Rivian Plans Hundreds of Job Cuts Following Surge in Staffing

Workers assemble components of a Rivian R1T electric vehicle pickup truck at the company's manufacturing facility in Normal, Ill. (Jamie Kelter Davis/Bloomberg News)

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Rivian Automotive Inc. is planning hundreds of layoffs to trim its workforce in areas where the electric vehicle maker has grown too quickly, according to people familiar with the matter.

The cuts will focus on nonmanufacturing roles, including teams with duplicate functions, said the people, who asked not to be identified discussing private information. The actions could be announced in the coming weeks, the people said.

The company, which has more than 14,000 employees, could target an overall reduction of around 5%, the people said. The layoffs are still in the planning stage and nothing has been decided. Rivian has operations in California, Michigan and Illinois, where its plant operates, as well as a presence in the U.K. and Canada.

“We will always be focused on growth, however, Rivian is not immune to the current economic circumstances and we need to make sure we can grow sustainably,” CEO RJ Scaringe said in an internal memo seen by Bloomberg. “We are working to be as thoughtful as possible as we consider any reductions.”

Scaringe in his note referred to “news reports” about restructuring at the company, saying, “This is not how we intended for you to hear about this.”

Scaringe will speak at a company all-hands meeting July 15, where he will elaborate on the plans, he said in the memo. In his note to employees, Scaringe said that the company has halted certain nonmanufacturing hires and overall expects the team to grow as production accelerates.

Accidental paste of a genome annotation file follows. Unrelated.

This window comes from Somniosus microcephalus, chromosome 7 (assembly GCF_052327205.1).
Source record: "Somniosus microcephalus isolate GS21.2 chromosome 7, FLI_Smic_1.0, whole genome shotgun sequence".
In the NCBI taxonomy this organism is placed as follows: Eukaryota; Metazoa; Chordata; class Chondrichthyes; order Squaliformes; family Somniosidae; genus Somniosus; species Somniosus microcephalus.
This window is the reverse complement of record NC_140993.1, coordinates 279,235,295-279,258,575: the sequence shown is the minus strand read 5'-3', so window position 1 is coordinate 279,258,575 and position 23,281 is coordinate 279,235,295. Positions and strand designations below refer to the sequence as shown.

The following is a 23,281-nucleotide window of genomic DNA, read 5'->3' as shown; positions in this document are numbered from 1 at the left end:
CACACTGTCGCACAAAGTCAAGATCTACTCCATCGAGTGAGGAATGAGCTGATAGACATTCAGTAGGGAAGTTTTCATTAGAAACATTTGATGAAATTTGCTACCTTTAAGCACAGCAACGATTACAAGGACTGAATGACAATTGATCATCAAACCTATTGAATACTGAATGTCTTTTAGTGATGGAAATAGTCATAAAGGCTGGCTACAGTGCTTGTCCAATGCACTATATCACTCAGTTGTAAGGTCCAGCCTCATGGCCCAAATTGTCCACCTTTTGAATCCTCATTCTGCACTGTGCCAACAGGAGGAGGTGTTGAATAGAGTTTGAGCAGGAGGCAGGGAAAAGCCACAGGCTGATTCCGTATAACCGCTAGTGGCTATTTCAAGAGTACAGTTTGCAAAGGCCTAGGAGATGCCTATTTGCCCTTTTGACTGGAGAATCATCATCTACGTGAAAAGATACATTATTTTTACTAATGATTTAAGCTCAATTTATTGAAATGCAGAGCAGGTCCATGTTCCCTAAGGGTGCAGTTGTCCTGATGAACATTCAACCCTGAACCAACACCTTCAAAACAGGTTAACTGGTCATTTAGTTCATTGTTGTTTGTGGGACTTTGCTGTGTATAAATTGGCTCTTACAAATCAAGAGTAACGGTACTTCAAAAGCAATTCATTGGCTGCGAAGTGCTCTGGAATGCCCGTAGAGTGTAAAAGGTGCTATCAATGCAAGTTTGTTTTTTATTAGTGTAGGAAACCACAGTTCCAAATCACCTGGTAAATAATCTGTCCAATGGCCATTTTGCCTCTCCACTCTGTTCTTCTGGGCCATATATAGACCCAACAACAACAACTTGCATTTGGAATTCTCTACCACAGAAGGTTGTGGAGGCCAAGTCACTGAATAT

The company is pulling back after roughly doubling its head count over the past year to support a ramp-up in production. Rivian, which makes electric pickups and SUVs in addition to delivery vans, notched one of the biggest-ever U.S. initial public offerings in November as it emerged as a leading challenger to market leader Tesla Inc.

Rivian has stumbled as it grappled with global supply chain breakdowns and parts shortages. Automakers now face broader hurdles as vehicle sales, including those of EVs, soften with consumers put off by high sticker prices.

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Rivian’s shares tumbled about 69% this year through the July 8 close.

The Irvine, Calif.-based manufacturer is poised to join companies across corporate America pruning their operations amid growing worries about an economic downturn. Tesla is cutting 10% of its salaried workforce, while protecting manufacturing jobs, after CEO Elon Musk said he sees a recession as inevitable.

As of the end of March, Rivian had almost $17 billion in cash and restricted cash on its balance sheet to help weather the storm. The fledgling EV maker is backed by investors including Amazon.com Inc. and Ford Motor Co. Rivian has a contract with Amazon to build 100,000 battery-electric delivery vans by the end of the decade.

With assistance from Mark Bergen and Siddharth Philip.

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